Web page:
Even though both sleep and hibernation capabilities are enabled by default in Debian (via the systemctl command), for hibernation to work in a practical manner you need a lot more swap space than the default 980 MB that comes with the installation. Luckily, I was able to resize that partition even though it was encrypted thanks to this procedure I tried before.

After increasing the swap to about 6~7 GB, at the end of the day all I have to do is then:

# systemctl hibernate

And the laptop hibernates in about 20 seconds. Yes, this is an eternity compared to the immediate suspend command, but seeing that I only do it once after the work is over, it seems like a feasible compromise. Plus the screen locks correctly when I turn it back on.

Finally, to top the talks of power management, I found a very nifty package that allows me to extend greatly the laptop's battery across the day: tlp. I'm not sure if it's optimized for or exclusive to ThinkPads, but it's super easy to setup and works well by default in mine. It's available from the unstable repos, so installation is easy:

# apt install tlp
# systemctl enable tlp.service

If you're not satisfied with tlp, you can install linux-cpupower and toggle the governors manually for performance and powersave, as well as fiddle with the maximum and minimum frequencies allowed.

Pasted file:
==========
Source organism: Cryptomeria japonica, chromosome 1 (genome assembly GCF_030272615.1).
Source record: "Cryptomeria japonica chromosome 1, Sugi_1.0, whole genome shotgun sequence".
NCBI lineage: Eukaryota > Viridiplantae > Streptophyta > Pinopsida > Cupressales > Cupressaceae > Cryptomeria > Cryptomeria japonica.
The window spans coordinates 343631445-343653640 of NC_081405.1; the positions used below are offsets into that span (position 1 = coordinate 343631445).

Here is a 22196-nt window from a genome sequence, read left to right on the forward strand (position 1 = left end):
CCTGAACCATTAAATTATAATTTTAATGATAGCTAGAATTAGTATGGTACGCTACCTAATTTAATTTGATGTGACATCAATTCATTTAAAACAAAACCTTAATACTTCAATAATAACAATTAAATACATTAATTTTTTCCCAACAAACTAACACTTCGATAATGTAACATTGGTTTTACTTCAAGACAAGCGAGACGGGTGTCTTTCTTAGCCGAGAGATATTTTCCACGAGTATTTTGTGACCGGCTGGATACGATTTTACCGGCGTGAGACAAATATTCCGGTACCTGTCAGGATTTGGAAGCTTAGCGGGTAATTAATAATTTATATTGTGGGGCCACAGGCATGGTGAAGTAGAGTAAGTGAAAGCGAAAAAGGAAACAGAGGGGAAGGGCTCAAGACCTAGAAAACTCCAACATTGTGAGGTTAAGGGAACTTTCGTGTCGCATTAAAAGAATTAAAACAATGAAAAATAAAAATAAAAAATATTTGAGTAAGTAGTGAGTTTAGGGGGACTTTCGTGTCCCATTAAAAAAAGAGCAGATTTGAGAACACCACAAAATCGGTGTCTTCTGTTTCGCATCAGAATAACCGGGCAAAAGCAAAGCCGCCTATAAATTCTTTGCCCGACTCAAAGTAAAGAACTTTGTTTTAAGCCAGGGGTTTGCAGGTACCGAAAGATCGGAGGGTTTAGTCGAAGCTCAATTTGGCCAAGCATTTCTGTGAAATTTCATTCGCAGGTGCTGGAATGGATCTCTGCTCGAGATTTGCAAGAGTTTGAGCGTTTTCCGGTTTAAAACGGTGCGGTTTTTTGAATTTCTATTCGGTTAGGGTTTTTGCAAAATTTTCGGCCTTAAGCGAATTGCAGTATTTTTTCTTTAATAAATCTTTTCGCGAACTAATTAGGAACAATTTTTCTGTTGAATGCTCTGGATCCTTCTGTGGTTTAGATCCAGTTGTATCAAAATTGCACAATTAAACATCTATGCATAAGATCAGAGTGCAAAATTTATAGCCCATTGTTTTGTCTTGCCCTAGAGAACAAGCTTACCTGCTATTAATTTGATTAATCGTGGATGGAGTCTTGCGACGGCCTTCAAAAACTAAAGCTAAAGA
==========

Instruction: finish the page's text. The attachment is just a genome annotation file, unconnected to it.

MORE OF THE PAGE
Stealth tips to remain undetected

I reckon that not every IT department might be happy with what I did. While I tend to think that it shouldn't matter what software stack I use as long as I'm delivering (many contractors in my place use Mac, for example), this might be an issue depending on who's monitoring it on the other side. Thus, our next step is to be able to cover our tracks while working in premises, using the office's infrastructure.

Using the network stealthily

Besides always connecting to the guest wifi (like the contractors of my office), I take two additional steps to conceal myself of that use: change my MAC address before connecting and lock my DNS servers to ones of my choice afterwards.

There was a time that I used macchanger to spoof my MAC address to something of my choice, but modern Linux systems can use the more modern ip utility to set this in a native manner. For starters, get a MAC address to spoof. You can take the OUI of a real device and then add three random bytes to the end of it to get a convincing, yet fake address.

The Wireshark project has a very nice OUI exploring tool. By looking up "Apple," for example, you could use one of its OUIs 7C:50:49 and tack a random suffix to produce the spoofed MAC address 7C:50:49:15:97:AC. To change your WiFi NIC's MAC address to it, then, the commands are:

# ip link set dev wlan0 down
# ip link set dev wlan0 address 7C:50:49:15:97:AC
# ip link set dev wlan0 up

Remember to run this every time you reboot the computer, though, because the MAC address is hardcoded in the device and will reset the moment you power it off.